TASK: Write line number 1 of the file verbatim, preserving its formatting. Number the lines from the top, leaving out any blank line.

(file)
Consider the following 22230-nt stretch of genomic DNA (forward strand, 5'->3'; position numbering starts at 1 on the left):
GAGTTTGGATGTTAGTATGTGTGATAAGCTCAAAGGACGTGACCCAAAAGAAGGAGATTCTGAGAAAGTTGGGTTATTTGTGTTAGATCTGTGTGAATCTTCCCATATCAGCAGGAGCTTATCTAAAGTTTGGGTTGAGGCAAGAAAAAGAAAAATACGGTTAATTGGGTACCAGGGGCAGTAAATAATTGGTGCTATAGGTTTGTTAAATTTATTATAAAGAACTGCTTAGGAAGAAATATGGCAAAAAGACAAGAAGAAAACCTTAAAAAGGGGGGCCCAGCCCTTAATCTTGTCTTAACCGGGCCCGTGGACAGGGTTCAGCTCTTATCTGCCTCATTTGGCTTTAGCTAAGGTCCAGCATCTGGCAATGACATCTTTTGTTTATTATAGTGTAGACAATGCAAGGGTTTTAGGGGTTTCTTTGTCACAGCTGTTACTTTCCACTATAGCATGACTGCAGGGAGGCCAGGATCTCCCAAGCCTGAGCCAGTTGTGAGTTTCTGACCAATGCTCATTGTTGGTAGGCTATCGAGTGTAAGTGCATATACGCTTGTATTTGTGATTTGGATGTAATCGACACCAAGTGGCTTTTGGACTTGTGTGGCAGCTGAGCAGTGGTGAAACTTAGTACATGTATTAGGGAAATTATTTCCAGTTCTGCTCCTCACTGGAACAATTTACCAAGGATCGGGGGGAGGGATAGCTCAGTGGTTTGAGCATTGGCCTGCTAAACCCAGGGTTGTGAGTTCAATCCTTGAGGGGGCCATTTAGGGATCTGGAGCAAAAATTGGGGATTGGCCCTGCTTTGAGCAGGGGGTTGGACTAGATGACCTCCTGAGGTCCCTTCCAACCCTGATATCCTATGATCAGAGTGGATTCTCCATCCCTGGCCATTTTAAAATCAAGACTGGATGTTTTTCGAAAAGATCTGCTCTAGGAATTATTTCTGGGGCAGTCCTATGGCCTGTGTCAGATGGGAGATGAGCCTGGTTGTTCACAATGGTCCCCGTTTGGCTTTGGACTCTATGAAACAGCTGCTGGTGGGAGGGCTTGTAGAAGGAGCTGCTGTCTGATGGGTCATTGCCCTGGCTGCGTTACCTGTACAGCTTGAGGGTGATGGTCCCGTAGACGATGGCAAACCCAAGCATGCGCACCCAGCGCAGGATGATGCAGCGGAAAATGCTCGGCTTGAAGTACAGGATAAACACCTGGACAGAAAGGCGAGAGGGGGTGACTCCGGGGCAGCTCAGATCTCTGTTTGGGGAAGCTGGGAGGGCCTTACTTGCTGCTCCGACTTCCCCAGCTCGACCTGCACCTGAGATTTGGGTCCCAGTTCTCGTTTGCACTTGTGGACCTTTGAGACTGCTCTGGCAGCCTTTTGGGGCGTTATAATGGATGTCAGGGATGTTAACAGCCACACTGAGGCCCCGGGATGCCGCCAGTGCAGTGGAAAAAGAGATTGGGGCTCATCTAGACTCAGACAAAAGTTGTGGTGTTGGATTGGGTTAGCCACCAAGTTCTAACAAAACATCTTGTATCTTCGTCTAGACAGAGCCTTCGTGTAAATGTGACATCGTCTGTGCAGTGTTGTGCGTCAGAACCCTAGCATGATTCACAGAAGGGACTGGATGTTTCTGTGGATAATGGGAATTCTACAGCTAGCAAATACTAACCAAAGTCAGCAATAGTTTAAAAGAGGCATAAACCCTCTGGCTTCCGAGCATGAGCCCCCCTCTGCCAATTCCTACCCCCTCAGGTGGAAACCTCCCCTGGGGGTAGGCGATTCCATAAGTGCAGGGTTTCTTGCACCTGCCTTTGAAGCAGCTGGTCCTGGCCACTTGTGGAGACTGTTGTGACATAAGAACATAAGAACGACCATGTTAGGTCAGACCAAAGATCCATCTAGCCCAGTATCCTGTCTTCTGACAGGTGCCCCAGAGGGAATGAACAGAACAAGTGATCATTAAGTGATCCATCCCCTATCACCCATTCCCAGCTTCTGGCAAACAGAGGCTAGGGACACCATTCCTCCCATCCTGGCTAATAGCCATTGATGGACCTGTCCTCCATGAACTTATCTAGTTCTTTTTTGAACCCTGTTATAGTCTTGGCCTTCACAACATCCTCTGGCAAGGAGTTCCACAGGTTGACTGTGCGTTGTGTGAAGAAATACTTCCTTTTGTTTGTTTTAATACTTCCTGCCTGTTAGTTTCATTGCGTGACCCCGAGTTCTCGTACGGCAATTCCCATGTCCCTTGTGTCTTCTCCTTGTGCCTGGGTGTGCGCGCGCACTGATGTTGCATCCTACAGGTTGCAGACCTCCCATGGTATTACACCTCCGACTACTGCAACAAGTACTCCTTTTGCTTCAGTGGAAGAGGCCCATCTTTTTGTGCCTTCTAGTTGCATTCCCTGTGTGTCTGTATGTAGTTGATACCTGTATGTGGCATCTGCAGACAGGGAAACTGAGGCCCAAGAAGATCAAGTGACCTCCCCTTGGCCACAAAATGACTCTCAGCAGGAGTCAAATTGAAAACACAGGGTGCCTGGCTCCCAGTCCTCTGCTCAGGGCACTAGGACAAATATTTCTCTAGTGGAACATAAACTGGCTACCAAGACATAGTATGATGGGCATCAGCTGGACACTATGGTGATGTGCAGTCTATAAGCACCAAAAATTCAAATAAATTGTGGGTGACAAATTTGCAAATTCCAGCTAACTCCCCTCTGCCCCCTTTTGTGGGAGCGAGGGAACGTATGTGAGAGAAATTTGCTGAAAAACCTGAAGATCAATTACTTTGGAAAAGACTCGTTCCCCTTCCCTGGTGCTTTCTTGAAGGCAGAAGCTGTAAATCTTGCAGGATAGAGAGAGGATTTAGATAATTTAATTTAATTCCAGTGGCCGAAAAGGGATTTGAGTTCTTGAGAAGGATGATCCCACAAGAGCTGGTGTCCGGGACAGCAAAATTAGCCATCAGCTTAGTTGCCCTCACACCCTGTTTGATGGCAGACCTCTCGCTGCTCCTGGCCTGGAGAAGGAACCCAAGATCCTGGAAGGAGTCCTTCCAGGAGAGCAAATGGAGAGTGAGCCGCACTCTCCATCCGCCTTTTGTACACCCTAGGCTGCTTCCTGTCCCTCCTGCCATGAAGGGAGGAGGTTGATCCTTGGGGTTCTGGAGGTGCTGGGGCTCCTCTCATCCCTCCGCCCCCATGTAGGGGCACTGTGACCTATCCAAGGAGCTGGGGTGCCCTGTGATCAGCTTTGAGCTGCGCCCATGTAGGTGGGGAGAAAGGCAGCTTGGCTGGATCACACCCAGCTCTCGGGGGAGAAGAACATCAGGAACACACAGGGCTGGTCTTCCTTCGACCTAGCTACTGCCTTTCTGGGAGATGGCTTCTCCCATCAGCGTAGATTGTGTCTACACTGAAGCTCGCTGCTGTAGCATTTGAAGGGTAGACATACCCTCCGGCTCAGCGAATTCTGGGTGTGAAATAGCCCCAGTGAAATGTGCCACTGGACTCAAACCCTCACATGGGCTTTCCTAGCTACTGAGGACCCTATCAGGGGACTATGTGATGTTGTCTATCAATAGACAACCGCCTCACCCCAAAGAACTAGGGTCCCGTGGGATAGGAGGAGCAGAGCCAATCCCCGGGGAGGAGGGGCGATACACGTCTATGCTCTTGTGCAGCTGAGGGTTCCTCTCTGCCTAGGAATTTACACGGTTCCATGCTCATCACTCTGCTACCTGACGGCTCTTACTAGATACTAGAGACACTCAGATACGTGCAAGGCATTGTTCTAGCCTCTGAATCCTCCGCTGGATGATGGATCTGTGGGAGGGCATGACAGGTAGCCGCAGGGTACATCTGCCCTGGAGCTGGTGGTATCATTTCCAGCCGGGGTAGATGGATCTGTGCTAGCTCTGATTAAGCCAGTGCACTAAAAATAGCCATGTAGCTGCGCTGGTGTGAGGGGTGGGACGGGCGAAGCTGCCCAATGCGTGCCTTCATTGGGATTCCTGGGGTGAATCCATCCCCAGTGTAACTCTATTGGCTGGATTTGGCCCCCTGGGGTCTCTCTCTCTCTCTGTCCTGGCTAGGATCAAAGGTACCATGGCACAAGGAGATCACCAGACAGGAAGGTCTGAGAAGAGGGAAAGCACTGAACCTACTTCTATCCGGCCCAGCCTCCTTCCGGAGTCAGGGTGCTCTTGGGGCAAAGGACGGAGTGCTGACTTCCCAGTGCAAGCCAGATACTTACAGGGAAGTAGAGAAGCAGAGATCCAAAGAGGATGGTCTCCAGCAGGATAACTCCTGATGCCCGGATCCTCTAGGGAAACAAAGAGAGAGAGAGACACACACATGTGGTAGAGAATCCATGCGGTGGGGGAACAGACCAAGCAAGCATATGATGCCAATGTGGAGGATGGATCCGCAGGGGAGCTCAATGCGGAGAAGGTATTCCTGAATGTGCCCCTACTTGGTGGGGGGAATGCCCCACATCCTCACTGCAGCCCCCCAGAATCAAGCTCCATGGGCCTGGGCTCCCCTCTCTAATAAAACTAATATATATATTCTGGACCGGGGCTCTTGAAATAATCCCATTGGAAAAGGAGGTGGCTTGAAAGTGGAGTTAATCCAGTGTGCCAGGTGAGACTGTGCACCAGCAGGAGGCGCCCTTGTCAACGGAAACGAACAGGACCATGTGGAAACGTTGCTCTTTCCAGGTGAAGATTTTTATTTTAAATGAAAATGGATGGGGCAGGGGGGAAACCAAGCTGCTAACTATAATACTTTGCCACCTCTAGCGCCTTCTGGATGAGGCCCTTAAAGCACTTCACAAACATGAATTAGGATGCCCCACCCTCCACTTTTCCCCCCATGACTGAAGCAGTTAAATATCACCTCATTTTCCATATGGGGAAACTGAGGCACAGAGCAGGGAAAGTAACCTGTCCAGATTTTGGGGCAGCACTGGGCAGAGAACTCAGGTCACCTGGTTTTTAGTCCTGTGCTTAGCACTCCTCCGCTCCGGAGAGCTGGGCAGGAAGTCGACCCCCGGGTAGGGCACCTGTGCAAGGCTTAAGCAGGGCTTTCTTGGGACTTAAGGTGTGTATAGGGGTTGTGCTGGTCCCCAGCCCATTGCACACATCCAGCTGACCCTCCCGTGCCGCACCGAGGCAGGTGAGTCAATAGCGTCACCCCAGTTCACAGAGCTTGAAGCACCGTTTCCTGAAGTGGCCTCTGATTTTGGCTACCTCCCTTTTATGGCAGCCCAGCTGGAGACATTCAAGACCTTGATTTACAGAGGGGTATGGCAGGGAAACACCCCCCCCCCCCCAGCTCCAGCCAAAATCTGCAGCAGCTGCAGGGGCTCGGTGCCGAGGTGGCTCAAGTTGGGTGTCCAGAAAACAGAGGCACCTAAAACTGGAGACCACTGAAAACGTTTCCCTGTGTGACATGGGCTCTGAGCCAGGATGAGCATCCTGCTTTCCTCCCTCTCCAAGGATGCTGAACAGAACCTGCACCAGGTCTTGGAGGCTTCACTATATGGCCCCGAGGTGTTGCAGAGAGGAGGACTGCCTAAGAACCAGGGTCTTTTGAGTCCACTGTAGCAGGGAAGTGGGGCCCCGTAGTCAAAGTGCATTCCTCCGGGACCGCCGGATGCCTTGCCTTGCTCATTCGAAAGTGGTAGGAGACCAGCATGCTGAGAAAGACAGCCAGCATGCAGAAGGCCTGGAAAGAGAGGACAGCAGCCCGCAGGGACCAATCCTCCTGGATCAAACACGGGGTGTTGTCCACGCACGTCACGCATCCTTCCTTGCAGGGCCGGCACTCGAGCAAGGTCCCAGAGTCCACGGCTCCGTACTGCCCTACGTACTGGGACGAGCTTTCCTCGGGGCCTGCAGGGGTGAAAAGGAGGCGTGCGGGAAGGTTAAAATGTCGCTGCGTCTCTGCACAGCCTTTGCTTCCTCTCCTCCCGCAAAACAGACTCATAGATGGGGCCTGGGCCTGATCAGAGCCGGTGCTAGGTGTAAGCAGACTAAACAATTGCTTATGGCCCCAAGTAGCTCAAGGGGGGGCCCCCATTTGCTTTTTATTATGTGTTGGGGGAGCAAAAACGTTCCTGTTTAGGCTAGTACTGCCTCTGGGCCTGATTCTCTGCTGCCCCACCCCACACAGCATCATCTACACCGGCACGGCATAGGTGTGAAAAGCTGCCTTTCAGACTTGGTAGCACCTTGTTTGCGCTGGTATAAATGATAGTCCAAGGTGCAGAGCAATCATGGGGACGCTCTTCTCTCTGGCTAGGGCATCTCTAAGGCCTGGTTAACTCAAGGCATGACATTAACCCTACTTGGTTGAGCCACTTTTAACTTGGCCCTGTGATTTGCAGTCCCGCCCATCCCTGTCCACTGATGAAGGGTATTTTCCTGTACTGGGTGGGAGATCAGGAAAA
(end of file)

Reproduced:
Consider the following 22230-nt stretch of genomic DNA (forward strand, 5'->3'; position numbering starts at 1 on the left):